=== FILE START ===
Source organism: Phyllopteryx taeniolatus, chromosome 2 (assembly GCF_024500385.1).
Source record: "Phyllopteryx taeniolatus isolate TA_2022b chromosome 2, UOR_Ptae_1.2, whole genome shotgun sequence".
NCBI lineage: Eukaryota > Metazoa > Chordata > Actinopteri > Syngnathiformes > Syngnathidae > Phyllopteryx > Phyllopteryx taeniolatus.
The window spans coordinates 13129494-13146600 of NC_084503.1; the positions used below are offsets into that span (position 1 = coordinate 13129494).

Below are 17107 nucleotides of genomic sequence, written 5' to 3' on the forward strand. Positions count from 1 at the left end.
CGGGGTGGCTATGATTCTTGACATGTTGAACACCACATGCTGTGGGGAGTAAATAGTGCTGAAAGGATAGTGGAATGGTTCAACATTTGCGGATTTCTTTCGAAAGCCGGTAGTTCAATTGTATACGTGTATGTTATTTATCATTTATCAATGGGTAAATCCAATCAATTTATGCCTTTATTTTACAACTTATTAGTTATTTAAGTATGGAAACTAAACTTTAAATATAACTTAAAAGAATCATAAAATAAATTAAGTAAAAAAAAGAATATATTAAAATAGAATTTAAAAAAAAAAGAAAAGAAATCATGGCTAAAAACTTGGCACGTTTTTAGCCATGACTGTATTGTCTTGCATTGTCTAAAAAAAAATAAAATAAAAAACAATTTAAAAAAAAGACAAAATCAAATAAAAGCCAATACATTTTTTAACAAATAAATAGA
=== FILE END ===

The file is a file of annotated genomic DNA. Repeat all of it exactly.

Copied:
Source organism: Phyllopteryx taeniolatus, chromosome 2 (assembly GCF_024500385.1).
Source record: "Phyllopteryx taeniolatus isolate TA_2022b chromosome 2, UOR_Ptae_1.2, whole genome shotgun sequence".
NCBI lineage: Eukaryota > Metazoa > Chordata > Actinopteri > Syngnathiformes > Syngnathidae > Phyllopteryx > Phyllopteryx taeniolatus.
The window spans coordinates 13129494-13146600 of NC_084503.1; the positions used below are offsets into that span (position 1 = coordinate 13129494).

Below are 17107 nucleotides of genomic sequence, written 5' to 3' on the forward strand. Positions count from 1 at the left end.
CGGGGTGGCTATGATTCTTGACATGTTGAACACCACATGCTGTGGGGAGTAAATAGTGCTGAAAGGATAGTGGAATGGTTCAACATTTGCGGATTTCTTTCGAAAGCCGGTAGTTCAATTGTATACGTGTATGTTATTTATCATTTATCAATGGGTAAATCCAATCAATTTATGCCTTTATTTTACAACTTATTAGTTATTTAAGTATGGAAACTAAACTTTAAATATAACTTAAAAGAATCATAAAATAAATTAAGTAAAAAAAAGAATATATTAAAATAGAATTTAAAAAAAAAAGAAAAGAAATCATGGCTAAAAACTTGGCACGTTTTTAGCCATGACTGTATTGTCTTGCATTGTCTAAAAAAAAATAAAATAAAAAACAATTTAAAAAAAAGACAAAATCAAATAAAAGCCAATACATTTTTTAACAAATAAATAGA